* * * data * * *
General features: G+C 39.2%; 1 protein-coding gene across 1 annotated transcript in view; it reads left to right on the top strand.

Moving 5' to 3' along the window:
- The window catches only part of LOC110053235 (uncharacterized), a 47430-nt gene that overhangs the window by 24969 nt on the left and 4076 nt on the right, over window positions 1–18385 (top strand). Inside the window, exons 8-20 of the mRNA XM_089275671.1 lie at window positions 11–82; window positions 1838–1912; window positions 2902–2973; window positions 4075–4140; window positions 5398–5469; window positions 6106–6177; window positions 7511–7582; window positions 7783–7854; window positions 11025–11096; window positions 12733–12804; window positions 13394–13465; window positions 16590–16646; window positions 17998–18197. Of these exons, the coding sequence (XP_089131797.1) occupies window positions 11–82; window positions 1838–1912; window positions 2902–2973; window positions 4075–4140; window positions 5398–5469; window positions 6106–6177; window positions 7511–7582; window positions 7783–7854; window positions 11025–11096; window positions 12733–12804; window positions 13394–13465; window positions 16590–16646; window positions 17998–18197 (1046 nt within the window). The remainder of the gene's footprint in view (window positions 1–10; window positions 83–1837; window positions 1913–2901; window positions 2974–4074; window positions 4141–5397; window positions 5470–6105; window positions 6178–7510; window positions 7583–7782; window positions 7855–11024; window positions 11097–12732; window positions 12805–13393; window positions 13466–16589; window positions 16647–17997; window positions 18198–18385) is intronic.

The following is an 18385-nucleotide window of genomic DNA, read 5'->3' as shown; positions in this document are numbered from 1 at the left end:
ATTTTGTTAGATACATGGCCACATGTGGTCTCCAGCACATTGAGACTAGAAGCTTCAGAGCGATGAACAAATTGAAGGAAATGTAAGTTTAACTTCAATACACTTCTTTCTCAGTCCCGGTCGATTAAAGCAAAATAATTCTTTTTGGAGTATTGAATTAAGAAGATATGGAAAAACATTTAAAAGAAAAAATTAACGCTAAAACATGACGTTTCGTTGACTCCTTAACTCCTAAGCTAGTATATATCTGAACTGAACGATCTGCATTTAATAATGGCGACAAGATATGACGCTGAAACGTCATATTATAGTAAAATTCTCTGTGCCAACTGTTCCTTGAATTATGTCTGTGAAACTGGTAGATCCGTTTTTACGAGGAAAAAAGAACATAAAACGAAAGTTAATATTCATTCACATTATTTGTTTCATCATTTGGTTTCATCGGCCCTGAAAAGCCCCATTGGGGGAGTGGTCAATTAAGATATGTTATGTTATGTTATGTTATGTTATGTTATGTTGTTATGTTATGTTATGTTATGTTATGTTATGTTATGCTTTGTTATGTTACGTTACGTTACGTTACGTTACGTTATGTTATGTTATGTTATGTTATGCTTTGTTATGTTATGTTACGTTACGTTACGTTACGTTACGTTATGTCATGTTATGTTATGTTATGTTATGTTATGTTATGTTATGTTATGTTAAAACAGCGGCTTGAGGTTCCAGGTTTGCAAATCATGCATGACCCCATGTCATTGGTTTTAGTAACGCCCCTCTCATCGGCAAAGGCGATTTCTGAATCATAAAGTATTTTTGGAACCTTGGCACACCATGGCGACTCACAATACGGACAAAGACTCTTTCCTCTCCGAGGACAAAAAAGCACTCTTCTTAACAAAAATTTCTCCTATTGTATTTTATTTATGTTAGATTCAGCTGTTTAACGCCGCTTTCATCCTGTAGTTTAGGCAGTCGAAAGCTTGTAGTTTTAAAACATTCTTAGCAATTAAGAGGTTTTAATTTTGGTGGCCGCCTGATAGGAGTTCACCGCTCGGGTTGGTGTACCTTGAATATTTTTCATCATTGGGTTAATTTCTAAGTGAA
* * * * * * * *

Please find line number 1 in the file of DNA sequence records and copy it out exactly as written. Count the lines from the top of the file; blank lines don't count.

General features: G+C 39.2%; 1 protein-coding gene across 1 annotated transcript in view; it reads left to right on the top strand.